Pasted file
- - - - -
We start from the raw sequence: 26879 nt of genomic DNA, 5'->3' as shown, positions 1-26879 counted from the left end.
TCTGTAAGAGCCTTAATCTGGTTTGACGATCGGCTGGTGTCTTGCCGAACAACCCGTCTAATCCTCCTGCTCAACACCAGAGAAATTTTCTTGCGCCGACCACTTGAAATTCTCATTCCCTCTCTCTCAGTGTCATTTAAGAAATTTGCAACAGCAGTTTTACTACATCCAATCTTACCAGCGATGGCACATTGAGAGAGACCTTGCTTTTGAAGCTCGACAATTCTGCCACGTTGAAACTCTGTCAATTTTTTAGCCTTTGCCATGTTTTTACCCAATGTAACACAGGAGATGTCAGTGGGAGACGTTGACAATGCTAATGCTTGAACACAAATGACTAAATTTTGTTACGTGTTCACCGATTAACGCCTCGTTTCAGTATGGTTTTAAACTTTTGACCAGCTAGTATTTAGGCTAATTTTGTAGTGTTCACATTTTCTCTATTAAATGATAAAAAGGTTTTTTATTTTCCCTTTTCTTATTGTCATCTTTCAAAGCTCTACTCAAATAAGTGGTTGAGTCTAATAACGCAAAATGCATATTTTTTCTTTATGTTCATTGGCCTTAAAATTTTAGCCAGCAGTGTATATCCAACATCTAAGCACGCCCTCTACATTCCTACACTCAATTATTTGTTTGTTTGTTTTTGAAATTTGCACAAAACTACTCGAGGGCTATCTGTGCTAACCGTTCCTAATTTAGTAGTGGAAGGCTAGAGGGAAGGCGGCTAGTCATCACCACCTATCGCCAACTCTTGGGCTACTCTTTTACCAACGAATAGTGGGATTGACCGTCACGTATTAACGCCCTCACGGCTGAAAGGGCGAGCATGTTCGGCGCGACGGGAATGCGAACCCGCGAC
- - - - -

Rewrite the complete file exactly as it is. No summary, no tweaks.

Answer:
We start from the raw sequence: 26879 nt of genomic DNA, 5'->3' as shown, positions 1-26879 counted from the left end.
TCTGTAAGAGCCTTAATCTGGTTTGACGATCGGCTGGTGTCTTGCCGAACAACCCGTCTAATCCTCCTGCTCAACACCAGAGAAATTTTCTTGCGCCGACCACTTGAAATTCTCATTCCCTCTCTCTCAGTGTCATTTAAGAAATTTGCAACAGCAGTTTTACTACATCCAATCTTACCAGCGATGGCACATTGAGAGAGACCTTGCTTTTGAAGCTCGACAATTCTGCCACGTTGAAACTCTGTCAATTTTTTAGCCTTTGCCATGTTTTTACCCAATGTAACACAGGAGATGTCAGTGGGAGACGTTGACAATGCTAATGCTTGAACACAAATGACTAAATTTTGTTACGTGTTCACCGATTAACGCCTCGTTTCAGTATGGTTTTAAACTTTTGACCAGCTAGTATTTAGGCTAATTTTGTAGTGTTCACATTTTCTCTATTAAATGATAAAAAGGTTTTTTATTTTCCCTTTTCTTATTGTCATCTTTCAAAGCTCTACTCAAATAAGTGGTTGAGTCTAATAACGCAAAATGCATATTTTTTCTTTATGTTCATTGGCCTTAAAATTTTAGCCAGCAGTGTATATCCAACATCTAAGCACGCCCTCTACATTCCTACACTCAATTATTTGTTTGTTTGTTTTTGAAATTTGCACAAAACTACTCGAGGGCTATCTGTGCTAACCGTTCCTAATTTAGTAGTGGAAGGCTAGAGGGAAGGCGGCTAGTCATCACCACCTATCGCCAACTCTTGGGCTACTCTTTTACCAACGAATAGTGGGATTGACCGTCACGTATTAACGCCCTCACGGCTGAAAGGGCGAGCATGTTCGGCGCGACGGGAATGCGAACCCGCGAC